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COVID relief remains murky

COVID relief negotiations between House Speaker Nancy Pelosi (D-Calif.) and Treasury Secretary Steven Mnuchin remain ongoing, but an agreement remains uncertain. On Thursday, Pelosi objected to proceeding with a standalone measure to help airlines unless the administration also agreed to a broader aid package.

“I have been very open to having a single standalone bill for the airlines or part of a bigger bill, but there is no standalone bill without a bigger bill,” she said.

The Democrat-controlled House already passed a $2.2 trillion aid package, but its chances in the Senate remain uncertain and Mnuchin previously countered with a $1.6 trillion proposal. However, midday on Friday, the White House indicated it had a new $1.8 trillion proposal. Pelosi and Mnuchin were expected to discuss the proposal later in the day.

Meanwhile, earlier in the week, President Trump injected further uncertainty into the negotiations when he abruptly postponed talks until after the November election, but then reversed course on Thursday, noting negotiations have continued.… Continue reading

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Farmers taking full advantage of beautiful harvest weather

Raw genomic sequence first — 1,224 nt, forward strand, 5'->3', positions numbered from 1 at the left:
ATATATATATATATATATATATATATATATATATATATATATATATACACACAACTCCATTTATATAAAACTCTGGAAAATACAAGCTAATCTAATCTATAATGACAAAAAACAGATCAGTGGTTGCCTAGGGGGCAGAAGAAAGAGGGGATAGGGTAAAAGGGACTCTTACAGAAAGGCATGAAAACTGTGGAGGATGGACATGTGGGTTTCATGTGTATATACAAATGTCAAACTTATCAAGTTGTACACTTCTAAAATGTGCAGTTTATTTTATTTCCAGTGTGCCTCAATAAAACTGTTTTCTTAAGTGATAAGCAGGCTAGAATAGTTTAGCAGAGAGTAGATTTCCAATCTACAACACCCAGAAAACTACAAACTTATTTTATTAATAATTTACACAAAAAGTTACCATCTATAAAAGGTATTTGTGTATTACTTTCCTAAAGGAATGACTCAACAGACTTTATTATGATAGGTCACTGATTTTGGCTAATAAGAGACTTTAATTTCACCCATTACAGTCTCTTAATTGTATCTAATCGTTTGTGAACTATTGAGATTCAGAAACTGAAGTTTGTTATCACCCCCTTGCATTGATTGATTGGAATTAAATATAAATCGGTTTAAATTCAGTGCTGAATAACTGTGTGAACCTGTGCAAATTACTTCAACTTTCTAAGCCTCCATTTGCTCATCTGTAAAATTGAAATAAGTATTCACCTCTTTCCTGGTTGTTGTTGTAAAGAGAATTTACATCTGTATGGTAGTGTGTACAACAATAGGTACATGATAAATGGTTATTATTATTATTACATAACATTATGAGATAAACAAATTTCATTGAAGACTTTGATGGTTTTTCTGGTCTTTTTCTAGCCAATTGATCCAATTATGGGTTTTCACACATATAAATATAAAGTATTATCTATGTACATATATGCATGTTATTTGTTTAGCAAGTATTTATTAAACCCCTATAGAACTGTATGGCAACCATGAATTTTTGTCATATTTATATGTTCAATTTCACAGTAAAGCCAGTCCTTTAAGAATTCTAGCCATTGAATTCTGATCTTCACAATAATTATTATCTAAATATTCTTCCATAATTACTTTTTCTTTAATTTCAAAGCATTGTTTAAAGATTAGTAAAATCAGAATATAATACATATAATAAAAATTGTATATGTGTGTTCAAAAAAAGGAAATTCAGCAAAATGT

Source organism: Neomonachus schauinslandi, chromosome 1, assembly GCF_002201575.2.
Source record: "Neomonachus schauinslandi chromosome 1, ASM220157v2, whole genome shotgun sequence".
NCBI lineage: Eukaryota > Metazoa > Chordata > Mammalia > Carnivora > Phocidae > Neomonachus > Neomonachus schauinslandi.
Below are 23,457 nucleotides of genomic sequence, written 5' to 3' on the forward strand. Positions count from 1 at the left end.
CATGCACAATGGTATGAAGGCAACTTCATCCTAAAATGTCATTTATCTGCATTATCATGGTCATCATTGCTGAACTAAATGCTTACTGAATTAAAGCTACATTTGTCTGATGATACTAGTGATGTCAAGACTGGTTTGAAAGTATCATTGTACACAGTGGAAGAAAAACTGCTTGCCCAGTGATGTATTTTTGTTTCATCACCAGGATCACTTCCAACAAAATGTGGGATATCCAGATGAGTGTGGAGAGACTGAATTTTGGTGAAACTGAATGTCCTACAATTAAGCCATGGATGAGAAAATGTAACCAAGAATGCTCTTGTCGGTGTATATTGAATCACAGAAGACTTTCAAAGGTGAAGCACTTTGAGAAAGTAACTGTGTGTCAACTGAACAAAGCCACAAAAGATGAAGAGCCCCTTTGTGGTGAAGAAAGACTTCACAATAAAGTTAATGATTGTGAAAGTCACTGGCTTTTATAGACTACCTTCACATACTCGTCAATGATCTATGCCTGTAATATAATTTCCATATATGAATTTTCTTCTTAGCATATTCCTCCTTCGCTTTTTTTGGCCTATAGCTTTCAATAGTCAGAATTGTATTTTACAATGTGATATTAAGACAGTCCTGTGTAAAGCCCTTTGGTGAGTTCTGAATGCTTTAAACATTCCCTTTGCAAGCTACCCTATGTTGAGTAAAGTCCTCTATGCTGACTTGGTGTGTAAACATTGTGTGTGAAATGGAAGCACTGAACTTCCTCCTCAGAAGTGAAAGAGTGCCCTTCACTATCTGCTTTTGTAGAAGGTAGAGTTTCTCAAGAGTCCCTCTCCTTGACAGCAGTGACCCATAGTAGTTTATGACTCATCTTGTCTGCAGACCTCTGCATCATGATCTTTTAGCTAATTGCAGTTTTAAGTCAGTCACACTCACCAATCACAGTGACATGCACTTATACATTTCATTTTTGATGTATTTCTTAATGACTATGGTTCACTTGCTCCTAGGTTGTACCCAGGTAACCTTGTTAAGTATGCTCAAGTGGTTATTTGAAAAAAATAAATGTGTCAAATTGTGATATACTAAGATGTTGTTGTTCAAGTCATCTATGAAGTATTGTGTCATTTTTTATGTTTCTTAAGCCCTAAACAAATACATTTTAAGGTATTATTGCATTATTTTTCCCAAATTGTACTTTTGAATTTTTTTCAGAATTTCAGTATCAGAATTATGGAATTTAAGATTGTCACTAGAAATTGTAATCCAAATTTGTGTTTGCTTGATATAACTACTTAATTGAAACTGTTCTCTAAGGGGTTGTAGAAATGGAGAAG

Willie Murphy

We finally got started on Oct. 1. We ran some of the very first corn that was planted on May 13. It was 105-day corn and it was 21% to 22% moisture, which is drier than we thought it would be. The yield was pretty good for being early corn. We ran that and moved to corn we’d planted on May 16 and it was a fuller season corn. We thought the moisture would be in the mid-20s and it was 30%. We ran about four loads of that and decided that was enough. That was a little too wet to handle.

We have been hearing around the area that a lot of corn moisture has been in the mid- to upper 20s. The ethanol plant in Bloomingburg is paying around $4 for dry corn because everyone is cutting beans, so there has been some corn run around here that is pretty wet.… Continue reading

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Neutral numbers for Oct. 9

By Doug Tenney, Leist Mercantile

Will the bullish surprise of September 30 be matched with another bullish report today? There was a quick spike higher on soybeans with ending stocks down, but the yield is unchanged. The spike to 29 cents higher for soybeans quickly disappeared as traders realized the yield was unchanged.

That September report was a game changer as it erased months of negative moods for grain prices. Price activity that September day was unprecedented, closing prices had corn up 14 cents, soybeans up 30 cents, and wheat up 28 cents.